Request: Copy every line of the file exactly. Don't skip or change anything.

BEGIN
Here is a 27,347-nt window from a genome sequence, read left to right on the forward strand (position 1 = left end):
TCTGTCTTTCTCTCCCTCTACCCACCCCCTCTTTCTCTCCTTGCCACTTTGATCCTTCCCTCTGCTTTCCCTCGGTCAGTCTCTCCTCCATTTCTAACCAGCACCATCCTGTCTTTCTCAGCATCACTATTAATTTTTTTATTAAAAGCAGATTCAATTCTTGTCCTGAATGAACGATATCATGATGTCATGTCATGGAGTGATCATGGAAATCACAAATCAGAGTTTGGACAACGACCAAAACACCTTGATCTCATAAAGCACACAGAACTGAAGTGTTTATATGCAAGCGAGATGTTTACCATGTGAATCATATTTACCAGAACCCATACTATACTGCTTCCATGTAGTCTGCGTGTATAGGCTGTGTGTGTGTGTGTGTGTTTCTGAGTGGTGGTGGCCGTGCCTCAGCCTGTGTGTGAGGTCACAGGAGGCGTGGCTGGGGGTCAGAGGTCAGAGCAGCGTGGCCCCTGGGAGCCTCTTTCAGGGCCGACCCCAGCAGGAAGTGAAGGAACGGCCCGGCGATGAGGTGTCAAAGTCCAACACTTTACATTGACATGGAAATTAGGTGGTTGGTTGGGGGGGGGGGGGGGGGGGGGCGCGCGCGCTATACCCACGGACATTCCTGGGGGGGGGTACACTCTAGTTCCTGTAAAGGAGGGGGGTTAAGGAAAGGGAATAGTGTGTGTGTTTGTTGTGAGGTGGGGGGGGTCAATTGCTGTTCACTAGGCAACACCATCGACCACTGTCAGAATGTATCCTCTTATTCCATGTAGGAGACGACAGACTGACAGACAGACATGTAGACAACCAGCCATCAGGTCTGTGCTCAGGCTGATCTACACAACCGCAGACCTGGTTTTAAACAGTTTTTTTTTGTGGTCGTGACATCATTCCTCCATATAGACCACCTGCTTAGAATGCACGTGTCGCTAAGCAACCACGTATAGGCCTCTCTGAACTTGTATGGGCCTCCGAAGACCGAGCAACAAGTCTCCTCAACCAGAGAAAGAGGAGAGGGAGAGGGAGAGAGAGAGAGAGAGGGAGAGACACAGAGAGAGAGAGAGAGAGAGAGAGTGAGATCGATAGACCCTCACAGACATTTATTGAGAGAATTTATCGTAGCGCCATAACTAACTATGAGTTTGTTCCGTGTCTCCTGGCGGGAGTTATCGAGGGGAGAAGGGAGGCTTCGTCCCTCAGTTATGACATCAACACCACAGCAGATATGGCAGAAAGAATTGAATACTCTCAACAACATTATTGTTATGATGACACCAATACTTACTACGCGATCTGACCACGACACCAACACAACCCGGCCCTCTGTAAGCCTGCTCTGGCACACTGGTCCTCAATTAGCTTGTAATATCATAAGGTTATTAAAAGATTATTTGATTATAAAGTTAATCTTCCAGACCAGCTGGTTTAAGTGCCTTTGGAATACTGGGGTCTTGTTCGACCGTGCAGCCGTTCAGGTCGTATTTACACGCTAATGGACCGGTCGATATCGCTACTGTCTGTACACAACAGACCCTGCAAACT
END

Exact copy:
Here is a 27,347-nt window from a genome sequence, read left to right on the forward strand (position 1 = left end):
TCTGTCTTTCTCTCCCTCTACCCACCCCCTCTTTCTCTCCTTGCCACTTTGATCCTTCCCTCTGCTTTCCCTCGGTCAGTCTCTCCTCCATTTCTAACCAGCACCATCCTGTCTTTCTCAGCATCACTATTAATTTTTTTATTAAAAGCAGATTCAATTCTTGTCCTGAATGAACGATATCATGATGTCATGTCATGGAGTGATCATGGAAATCACAAATCAGAGTTTGGACAACGACCAAAACACCTTGATCTCATAAAGCACACAGAACTGAAGTGTTTATATGCAAGCGAGATGTTTACCATGTGAATCATATTTACCAGAACCCATACTATACTGCTTCCATGTAGTCTGCGTGTATAGGCTGTGTGTGTGTGTGTGTGTTTCTGAGTGGTGGTGGCCGTGCCTCAGCCTGTGTGTGAGGTCACAGGAGGCGTGGCTGGGGGTCAGAGGTCAGAGCAGCGTGGCCCCTGGGAGCCTCTTTCAGGGCCGACCCCAGCAGGAAGTGAAGGAACGGCCCGGCGATGAGGTGTCAAAGTCCAACACTTTACATTGACATGGAAATTAGGTGGTTGGTTGGGGGGGGGGGGGGGGGGGGGCGCGCGCGCTATACCCACGGACATTCCTGGGGGGGGGTACACTCTAGTTCCTGTAAAGGAGGGGGGTTAAGGAAAGGGAATAGTGTGTGTGTTTGTTGTGAGGTGGGGGGGGTCAATTGCTGTTCACTAGGCAACACCATCGACCACTGTCAGAATGTATCCTCTTATTCCATGTAGGAGACGACAGACTGACAGACAGACATGTAGACAACCAGCCATCAGGTCTGTGCTCAGGCTGATCTACACAACCGCAGACCTGGTTTTAAACAGTTTTTTTTTGTGGTCGTGACATCATTCCTCCATATAGACCACCTGCTTAGAATGCACGTGTCGCTAAGCAACCACGTATAGGCCTCTCTGAACTTGTATGGGCCTCCGAAGACCGAGCAACAAGTCTCCTCAACCAGAGAAAGAGGAGAGGGAGAGGGAGAGAGAGAGAGAGAGGGAGAGACACAGAGAGAGAGAGAGAGAGAGAGAGTGAGATCGATAGACCCTCACAGACATTTATTGAGAGAATTTATCGTAGCGCCATAACTAACTATGAGTTTGTTCCGTGTCTCCTGGCGGGAGTTATCGAGGGGAGAAGGGAGGCTTCGTCCCTCAGTTATGACATCAACACCACAGCAGATATGGCAGAAAGAATTGAATACTCTCAACAACATTATTGTTATGATGACACCAATACTTACTACGCGATCTGACCACGACACCAACACAACCCGGCCCTCTGTAAGCCTGCTCTGGCACACTGGTCCTCAATTAGCTTGTAATATCATAAGGTTATTAAAAGATTATTTGATTATAAAGTTAATCTTCCAGACCAGCTGGTTTAAGTGCCTTTGGAATACTGGGGTCTTGTTCGACCGTGCAGCCGTTCAGGTCGTATTTACACGCTAATGGACCGGTCGATATCGCTACTGTCTGTACACAACAGACCCTGCAAACT